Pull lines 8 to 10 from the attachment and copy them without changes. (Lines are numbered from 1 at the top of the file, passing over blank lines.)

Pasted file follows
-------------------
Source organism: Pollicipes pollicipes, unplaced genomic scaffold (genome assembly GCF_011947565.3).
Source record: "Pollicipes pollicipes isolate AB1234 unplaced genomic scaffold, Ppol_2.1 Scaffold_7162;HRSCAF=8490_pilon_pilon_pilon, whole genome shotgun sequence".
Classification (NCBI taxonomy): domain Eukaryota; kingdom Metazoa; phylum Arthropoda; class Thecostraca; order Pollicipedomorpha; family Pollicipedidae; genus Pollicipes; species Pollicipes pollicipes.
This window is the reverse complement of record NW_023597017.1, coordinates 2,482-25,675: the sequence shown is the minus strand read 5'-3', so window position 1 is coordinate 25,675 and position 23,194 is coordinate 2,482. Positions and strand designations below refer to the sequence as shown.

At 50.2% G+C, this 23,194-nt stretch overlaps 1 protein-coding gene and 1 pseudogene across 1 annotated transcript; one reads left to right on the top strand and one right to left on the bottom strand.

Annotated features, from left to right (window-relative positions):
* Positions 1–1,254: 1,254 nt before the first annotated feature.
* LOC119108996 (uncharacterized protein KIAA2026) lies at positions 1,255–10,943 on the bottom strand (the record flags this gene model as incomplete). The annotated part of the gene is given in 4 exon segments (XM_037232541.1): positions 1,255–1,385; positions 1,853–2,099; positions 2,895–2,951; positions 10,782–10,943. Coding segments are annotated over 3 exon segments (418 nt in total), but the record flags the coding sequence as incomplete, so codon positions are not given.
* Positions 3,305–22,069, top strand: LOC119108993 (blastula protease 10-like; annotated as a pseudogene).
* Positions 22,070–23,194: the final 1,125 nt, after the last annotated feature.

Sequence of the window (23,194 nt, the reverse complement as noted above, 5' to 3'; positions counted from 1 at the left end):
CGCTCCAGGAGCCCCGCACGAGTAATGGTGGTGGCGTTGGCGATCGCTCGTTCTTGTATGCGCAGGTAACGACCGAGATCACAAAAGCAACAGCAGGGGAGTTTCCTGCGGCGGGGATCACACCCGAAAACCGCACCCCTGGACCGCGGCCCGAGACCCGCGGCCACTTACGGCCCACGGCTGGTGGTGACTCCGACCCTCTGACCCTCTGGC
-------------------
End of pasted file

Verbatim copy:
* LOC119108996 (uncharacterized protein KIAA2026) lies at positions 1,255–10,943 on the bottom strand (the record flags this gene model as incomplete). The annotated part of the gene is given in 4 exon segments (XM_037232541.1): positions 1,255–1,385; positions 1,853–2,099; positions 2,895–2,951; positions 10,782–10,943. Coding segments are annotated over 3 exon segments (418 nt in total), but the record flags the coding sequence as incomplete, so codon positions are not given.
* Positions 3,305–22,069, top strand: LOC119108993 (blastula protease 10-like; annotated as a pseudogene).
* Positions 22,070–23,194: the final 1,125 nt, after the last annotated feature.